Chen, D., Lew, R., Hershman, W., & Orlander, J. (2007). A cross-sectional measurement of medical student empathy. Journal of General Internal Medicine, 22, 1434-1438.

Lepiece, B., Reynaert, C., van Meerbeeck, P., & Dory, V. (2016). Social dominance theory and medical specialty choice. Advances in Health Sciences Education, 21, 79-92.

Manuel, R. S., Borges, N. J., & Jones, B. J. (2009). Person-oriented versus technique-oriented specialties: Early preferences and eventual choice. Medical Education Online, 14, 1-7.

Pedersen, L. T., Bak, N. H., Dissing, A. S., & Petersson, B. H. (2011). Gender bias in specialty preferences among Danish medical students: A cross-sectional study. Danish Medical Bulletin, 58, A4304.

Sliwa, J. A., & Shade-Zeldow, Y. (1994). Physician personality types in physical medicine and rehabilitation as measured by the Myers-Briggs Type Indicator. American Journal of Physical Medicine and Rehabilitation, 73, 308-312.

Taber, B. J., Hartung, P. J., & Borges, N. J. (2011). Personality and values as predictors of medical specialty choice. Journal of Vocational Behavior, 78, 202-209.

Tsao, C. I. P., Simpson, D., & Treat, R. (2015). Medical student communication skills and specialty choice. Academic Psychiatry, 39, 275-279.

Wasserman, E., Yufit, R. I., & Pollock, G. H. (1969). Medical specialty choice and personality: II. Outcome and post-graduate follow-up results. Archives of General Psychiatry, 21, 529-535.

Yousuf, M. I. (2007). Using experts' opinions through Delphi technique. Practical Assessment Research & Evaluation, 12, 1-8.

Yufit, R. I., Pollock, G. H., & Wasserman, E. (1969). Medical specialty choice and personality. Archives of General Psychiatry, 20, 89-99.

Zeldow, P. B., Devens, M., & Daugherty, S. R. (1990). Do person-oriented medical students choose person-oriented specialties? Do technique-oriented medical students avoid person-oriented specialties? Academic Medicine, 65, S45-S46.
TABLE 1
Individual Participant Scores and Median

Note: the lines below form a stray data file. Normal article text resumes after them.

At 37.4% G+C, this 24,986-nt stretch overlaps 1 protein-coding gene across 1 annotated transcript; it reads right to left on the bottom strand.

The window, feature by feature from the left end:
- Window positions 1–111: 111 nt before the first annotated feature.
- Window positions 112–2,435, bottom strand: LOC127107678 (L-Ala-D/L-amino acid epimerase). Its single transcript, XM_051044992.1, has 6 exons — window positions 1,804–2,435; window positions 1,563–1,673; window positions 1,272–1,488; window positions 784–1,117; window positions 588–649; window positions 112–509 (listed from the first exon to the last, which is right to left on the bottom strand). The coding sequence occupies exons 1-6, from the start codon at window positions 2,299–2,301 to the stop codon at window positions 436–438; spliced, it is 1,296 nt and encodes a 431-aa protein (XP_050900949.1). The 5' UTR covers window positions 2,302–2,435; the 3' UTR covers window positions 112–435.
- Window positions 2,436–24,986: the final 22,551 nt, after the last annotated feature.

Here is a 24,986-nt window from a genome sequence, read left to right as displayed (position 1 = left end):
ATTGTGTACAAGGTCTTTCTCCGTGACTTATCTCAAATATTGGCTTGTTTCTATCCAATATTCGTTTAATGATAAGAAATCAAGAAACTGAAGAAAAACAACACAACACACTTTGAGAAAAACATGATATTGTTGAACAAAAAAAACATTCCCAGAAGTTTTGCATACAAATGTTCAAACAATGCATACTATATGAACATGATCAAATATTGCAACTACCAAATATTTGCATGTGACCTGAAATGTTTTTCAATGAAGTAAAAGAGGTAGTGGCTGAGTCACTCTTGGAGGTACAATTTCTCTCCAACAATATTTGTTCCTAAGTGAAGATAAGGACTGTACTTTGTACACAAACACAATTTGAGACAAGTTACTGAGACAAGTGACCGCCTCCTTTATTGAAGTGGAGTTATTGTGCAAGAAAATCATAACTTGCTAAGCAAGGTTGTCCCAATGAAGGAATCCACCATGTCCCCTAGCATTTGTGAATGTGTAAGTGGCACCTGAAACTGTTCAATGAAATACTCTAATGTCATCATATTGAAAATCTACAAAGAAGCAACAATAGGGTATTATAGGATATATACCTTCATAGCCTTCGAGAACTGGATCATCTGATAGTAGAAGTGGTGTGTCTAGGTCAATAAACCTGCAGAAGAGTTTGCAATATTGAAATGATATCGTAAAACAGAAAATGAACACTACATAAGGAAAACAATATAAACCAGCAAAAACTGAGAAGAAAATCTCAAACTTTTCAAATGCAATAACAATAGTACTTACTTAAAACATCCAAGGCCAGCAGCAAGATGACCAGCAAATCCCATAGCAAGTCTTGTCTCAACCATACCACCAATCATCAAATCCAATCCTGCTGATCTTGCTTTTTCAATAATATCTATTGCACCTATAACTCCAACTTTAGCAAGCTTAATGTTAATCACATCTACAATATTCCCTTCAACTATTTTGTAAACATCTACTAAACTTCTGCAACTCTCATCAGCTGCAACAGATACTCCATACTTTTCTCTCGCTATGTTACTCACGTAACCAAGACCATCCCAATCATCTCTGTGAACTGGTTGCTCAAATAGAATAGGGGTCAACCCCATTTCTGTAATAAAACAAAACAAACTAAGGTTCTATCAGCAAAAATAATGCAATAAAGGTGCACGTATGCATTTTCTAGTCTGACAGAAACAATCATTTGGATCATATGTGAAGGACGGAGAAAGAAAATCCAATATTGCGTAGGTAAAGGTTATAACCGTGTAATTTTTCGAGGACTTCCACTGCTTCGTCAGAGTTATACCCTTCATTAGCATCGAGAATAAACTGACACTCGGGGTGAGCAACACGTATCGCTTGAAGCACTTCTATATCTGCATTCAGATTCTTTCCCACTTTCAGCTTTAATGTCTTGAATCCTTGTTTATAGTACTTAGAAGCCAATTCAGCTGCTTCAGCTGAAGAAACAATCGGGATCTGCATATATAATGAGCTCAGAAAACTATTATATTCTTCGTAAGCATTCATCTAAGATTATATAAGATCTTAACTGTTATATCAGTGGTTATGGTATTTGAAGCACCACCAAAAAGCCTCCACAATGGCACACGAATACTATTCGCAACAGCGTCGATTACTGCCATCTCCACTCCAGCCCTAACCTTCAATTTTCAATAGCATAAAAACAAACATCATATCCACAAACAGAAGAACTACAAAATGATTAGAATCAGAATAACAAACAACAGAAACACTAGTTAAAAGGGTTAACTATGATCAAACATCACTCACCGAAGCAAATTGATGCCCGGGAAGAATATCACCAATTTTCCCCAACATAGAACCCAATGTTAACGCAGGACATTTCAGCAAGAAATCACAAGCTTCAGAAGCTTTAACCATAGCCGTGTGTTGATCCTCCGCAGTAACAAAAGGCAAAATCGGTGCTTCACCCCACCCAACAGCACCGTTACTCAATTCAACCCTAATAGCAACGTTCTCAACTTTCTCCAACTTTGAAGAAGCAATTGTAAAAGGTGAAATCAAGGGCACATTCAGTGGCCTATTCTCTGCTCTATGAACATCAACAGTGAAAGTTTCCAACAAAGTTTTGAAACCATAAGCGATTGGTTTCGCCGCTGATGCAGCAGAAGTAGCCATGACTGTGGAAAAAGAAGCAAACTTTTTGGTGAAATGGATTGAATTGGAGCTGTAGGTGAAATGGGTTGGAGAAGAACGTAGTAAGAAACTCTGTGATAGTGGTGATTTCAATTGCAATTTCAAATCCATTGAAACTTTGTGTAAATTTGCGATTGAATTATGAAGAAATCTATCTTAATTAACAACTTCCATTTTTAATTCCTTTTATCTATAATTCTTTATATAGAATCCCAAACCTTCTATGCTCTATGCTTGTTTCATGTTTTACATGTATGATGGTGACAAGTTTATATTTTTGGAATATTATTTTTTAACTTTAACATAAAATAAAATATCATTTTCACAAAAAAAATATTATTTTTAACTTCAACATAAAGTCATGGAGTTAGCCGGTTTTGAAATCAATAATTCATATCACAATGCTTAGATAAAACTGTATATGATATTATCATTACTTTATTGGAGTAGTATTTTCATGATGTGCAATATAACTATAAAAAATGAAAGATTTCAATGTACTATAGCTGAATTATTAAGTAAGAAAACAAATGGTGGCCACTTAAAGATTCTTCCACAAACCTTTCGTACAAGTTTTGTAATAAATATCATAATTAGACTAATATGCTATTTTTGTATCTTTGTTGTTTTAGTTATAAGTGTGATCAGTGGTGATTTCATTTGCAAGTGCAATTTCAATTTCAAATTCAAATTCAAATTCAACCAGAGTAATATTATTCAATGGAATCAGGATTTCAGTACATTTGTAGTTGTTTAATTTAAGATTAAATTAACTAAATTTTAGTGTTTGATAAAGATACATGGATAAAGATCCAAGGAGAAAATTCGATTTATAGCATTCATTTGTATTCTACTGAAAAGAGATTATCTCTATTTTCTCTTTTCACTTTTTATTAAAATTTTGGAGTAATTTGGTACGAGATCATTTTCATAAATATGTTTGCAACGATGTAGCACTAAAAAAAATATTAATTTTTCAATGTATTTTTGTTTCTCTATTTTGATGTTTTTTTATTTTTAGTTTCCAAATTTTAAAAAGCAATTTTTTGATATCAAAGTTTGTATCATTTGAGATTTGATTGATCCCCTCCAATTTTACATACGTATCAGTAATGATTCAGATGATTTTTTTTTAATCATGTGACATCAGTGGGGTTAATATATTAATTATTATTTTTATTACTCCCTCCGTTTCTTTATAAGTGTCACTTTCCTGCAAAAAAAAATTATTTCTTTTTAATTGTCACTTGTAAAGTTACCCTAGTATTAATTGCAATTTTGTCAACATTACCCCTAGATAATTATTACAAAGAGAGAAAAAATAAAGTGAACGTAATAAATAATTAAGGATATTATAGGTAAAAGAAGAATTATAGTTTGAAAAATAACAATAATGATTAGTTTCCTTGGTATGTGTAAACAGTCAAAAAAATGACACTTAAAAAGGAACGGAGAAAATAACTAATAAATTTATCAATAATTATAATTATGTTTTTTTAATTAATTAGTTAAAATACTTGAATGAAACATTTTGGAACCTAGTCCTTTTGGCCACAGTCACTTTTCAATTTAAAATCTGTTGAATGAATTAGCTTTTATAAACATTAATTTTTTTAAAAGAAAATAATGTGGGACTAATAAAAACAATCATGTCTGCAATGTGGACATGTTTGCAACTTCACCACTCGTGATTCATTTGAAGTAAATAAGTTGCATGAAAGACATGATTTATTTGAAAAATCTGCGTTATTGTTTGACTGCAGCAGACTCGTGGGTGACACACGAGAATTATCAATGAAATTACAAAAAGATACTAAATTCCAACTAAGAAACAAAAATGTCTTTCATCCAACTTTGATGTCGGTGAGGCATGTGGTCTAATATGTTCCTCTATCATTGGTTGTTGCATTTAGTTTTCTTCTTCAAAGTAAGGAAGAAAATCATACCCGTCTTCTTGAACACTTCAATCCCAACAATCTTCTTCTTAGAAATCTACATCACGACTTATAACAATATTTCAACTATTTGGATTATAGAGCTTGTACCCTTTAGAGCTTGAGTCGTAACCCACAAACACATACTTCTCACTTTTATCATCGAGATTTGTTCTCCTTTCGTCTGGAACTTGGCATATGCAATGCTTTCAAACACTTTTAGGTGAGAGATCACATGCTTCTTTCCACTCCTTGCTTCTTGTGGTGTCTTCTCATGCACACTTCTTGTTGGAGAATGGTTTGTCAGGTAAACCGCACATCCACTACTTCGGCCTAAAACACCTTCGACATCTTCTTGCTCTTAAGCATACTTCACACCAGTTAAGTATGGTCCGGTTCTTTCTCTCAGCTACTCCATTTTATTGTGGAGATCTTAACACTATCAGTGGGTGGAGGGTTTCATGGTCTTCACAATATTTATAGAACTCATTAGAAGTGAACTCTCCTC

Scores for Person-Oriented Specialties

                     Family      Internal
                    Medicine     Medicine

Participant        1    2   3   1    2   3

1                  5    5   5   5    5   5
2                  5    5   5   3    4   4
3                  5    5   5   5    4   4
4                  4    4   4   4    4   4
5                  5    5   5   4    4   4
Median score (a)   5    5   5   4    4   4

                    Obstetrics/   Pediatrics
                    Gynecology

Participant        1     2    3   1    2   3

1                  2     2    2   5    4   4
2                  3     3    3   4    4   4
3                  3     3    3   5    4   4
4                  3     3    3   4    4   4
5                  2     3    3   4    4   4
Median score (a)   3     3    3   4    4   4

                      Physical
                    Medicine and    Psychiatry
                   Rehabilitation

Participant        1     2     3    1    2   3

1                  3     3     3    5    5   5
2                  4     4     4    5    5   5
3                  4     4     4    5    5   5
4                  4     4     4    4    4   4
5                  3     3     3    5    5   5
Median score (a)   4     4     4    5    5   5

Note. Numbers under each specialty indicate Delphi round.
Scores indicate participant's level of agreement with the
classification of each specialty as person-oriented on a
Likert scale ranging from 1 (strongly disagree) to 5
(strongly agree).

(a) Median scores calculated by specialty for each
of the person-oriented specialties after Rounds 1,
2, and 3 of the Delphi method.

TABLE 2
Individual Participant Scores and Median Scores
for Technique-Oriented Specialties

                     Surgery      Anesthesiology

Participant        1    2    3    1      2     3

1                  5    5    5    5      5     5
2                  4    5    5    5      5     5
3                  5    5    5    5      5     5
4                  4    4    4    4      4     4
5                  5    5    5    5      5     5
Median score (a)   5    5    5    5      5     5

                                   Emergency
                   Dermatology      Medicine

Participant        1    2    3    1    2    3

1                  4    4    4    3    4    4
2                  4    4    4    4    4    4
3                  3    4    4    4    4    4
4                  3    4    4    3    4    4
5                  4    4    4    4    4    4
Median score (a)   4    4    4    4    4    4

                   Otolaryngology    Pathology      Radiology

Participant        1      2     3   1    2    3    1    2    3

1                  5      5     5   5    5    5    5    5    5
2                  5      5     5   5    5    5    5    5    5
3                  5      5     5   5    5    5    5    5    5
4                  4      4     4   5    5    5    5    5    5
5                  4      4     4   5    5    5    5    5    5
Median score (a)   5      5     5   5    5    5    5    5    5

Note. Numbers under each specialty indicate Delphi round.
Scores indicate participant's level of agreement with the
classification of each specialty as technique-oriented on
a Likert scale ranging from 1 (strongly disagree) to
5 (strongly agree).

(a) Median scores calculated by specialty for each of
the technique-oriented specialties after Rounds 1, 2,
and 3 of Delphi method.
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Author:Borges, Nicole J.; Richard, George V.
Publication:Career Development Quarterly
Date:Mar 1, 2018
Words:2117